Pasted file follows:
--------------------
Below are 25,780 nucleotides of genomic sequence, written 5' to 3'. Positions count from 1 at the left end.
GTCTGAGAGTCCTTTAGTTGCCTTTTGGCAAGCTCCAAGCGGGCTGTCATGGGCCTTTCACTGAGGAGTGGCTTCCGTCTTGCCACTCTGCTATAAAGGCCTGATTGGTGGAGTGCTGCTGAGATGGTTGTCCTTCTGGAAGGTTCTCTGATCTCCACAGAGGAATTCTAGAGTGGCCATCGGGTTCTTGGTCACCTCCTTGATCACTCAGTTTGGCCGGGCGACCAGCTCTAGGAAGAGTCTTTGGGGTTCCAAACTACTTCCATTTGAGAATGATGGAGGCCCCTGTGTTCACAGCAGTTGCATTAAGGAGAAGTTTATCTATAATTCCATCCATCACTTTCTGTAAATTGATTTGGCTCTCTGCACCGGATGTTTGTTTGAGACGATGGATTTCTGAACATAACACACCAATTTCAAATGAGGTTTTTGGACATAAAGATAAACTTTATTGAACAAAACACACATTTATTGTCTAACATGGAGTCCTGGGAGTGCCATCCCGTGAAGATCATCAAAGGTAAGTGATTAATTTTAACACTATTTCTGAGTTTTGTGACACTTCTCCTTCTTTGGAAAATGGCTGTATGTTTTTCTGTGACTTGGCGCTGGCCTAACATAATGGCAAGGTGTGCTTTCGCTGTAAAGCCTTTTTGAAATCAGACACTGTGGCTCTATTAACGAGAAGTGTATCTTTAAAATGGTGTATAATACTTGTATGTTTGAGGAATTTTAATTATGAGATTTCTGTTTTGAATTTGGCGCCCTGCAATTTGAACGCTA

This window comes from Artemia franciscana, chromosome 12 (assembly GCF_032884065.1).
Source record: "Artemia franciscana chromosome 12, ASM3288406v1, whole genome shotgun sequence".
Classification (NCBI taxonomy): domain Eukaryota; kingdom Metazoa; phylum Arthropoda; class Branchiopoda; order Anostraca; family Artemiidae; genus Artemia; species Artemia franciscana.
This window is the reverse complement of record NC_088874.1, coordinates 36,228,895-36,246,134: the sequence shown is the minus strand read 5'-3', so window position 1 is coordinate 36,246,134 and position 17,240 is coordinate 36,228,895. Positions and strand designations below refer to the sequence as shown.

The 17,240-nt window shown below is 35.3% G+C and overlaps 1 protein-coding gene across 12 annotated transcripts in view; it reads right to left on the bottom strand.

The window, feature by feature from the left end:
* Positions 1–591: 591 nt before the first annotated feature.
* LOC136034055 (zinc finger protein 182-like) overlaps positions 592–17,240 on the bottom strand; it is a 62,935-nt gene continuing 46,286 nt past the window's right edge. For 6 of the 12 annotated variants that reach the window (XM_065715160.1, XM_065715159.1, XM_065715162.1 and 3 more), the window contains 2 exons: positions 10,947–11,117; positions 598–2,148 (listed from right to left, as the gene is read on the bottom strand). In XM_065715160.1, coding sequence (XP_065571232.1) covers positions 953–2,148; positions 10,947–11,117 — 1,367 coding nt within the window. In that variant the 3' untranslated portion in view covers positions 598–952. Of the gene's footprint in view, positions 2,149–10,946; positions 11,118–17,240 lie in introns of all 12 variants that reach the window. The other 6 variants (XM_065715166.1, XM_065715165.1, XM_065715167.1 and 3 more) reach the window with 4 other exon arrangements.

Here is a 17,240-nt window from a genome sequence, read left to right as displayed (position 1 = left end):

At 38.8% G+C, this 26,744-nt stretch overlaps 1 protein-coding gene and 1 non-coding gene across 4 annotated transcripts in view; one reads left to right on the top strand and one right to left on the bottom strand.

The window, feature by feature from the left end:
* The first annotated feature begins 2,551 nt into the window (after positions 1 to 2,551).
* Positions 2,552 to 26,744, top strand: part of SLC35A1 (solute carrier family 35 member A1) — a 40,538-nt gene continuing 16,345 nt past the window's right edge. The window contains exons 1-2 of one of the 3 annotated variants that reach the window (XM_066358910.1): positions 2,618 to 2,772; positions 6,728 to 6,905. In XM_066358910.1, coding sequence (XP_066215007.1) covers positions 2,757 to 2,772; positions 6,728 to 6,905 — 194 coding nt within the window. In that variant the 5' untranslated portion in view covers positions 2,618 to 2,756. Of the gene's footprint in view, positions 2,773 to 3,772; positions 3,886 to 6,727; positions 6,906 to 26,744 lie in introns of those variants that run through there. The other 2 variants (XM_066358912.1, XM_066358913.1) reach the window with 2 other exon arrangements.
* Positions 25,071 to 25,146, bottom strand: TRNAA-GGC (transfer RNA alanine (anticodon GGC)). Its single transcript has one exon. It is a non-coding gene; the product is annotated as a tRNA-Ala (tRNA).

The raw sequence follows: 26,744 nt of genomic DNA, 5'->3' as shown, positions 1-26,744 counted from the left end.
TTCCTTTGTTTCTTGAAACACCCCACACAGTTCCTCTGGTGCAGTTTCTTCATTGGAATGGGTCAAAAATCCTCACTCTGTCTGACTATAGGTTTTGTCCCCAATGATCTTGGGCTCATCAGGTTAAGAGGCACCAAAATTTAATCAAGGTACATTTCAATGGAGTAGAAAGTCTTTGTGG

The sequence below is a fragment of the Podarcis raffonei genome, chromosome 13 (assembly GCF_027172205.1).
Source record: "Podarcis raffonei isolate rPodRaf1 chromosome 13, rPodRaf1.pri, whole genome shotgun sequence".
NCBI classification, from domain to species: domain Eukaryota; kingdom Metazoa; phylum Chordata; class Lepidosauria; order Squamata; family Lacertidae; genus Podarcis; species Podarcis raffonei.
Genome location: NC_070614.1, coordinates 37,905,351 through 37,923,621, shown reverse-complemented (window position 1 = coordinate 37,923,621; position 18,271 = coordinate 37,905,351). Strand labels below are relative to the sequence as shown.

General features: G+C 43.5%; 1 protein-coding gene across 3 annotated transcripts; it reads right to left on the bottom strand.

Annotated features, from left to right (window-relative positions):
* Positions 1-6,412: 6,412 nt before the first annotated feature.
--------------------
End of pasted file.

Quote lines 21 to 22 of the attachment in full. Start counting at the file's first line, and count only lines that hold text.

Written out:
NCBI classification, from domain to species: domain Eukaryota; kingdom Metazoa; phylum Chordata; class Lepidosauria; order Squamata; family Lacertidae; genus Podarcis; species Podarcis raffonei.
Genome location: NC_070614.1, coordinates 37,905,351 through 37,923,621, shown reverse-complemented (window position 1 = coordinate 37,923,621; position 18,271 = coordinate 37,905,351). Strand labels below are relative to the sequence as shown.